Wet vent bathroom group?

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DaveNewhampshire

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Greetings everyone ... a few months back I posted questions on how to properly vent my bathroom I am putting in. There was a lot of great info from different people, including Wayne, but I did not want to tag off that post to avoid confusion, so I am starting a new thread with a specific question.

For background info, I am putting in a bathroom group consisting of a double lav, toilet, free standing bathtub, and stand up shower (see attached layout pic). I am in NH, and the IPC is the governing rules. The challenges I am up against are that the area below the bathroom is garage space, so I would prefer to have all plumbing be inside the wooden I-joists. The joists are 16" deep, but to maintain slope, I really only have 5 1/2 inches of drop from bottom of the subfloor to the point of entry into the main house where it will go to the basement and tie into the main septic pipe. The other challenge is that there is no good vertical wall in the direction of flow to dry vent the appliances, and IPC does not allow horizontal dry vent below the flood rim of the appliance.

What I would like to do is wet vent the whole bathroom group via the double lav 2" drain. The 2 lav drains will meet in a vertical double cross, and the 2" dry vent will extend up into the attic part of the garage and out the roof. Since I live in a cold region, I will increase the dry vent from 2 to 3 inches in the climate controlled part of the house before going up to the attic/roof. The bottom of the cross will serve as lav drains and wet vent for the toilet, shower, and bathtub. See attached diagram, and the purple colored pipes are the wet vent.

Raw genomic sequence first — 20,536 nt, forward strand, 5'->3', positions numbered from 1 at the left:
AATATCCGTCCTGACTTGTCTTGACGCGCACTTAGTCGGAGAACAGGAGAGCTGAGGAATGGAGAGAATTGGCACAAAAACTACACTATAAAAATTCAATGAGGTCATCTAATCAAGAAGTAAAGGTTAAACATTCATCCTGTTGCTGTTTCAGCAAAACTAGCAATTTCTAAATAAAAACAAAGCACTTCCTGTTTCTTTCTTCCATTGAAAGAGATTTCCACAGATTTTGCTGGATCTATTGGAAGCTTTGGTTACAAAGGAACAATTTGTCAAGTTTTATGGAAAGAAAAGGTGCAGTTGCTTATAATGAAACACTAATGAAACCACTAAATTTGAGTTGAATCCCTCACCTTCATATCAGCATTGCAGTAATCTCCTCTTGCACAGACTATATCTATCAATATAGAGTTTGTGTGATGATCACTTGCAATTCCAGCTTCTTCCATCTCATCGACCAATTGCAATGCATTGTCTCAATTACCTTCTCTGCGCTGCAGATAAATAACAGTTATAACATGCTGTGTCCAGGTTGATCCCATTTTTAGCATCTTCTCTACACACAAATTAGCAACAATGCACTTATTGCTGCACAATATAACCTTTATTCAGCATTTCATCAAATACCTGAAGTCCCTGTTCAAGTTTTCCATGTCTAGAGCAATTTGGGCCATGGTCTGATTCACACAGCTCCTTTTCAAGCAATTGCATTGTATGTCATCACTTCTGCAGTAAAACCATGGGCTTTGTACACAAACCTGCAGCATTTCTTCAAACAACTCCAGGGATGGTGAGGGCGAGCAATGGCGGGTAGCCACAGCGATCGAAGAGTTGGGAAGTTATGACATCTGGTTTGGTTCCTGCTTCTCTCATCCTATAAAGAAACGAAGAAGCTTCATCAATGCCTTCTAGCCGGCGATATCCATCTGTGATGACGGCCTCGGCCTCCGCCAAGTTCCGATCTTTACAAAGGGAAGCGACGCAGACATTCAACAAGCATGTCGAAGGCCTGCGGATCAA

Please feel free to comment on whether this meets Ch. 9 of the IPC, as this is the simplest and straight forward solution in my (non-pro) opinion. If it won't work, then I may have to go back to other solutions, such as directing pipes to a vertical wall, even if it means going in the opposite direction or through floor joists and back again. If any part of the wet vent piping needs to be upsized to 3", I am open to that as well. Thank you in advance.
 

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wwhitney

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I'm pretty sure we covered all of this in the other thread. You've go two problems with your layout above: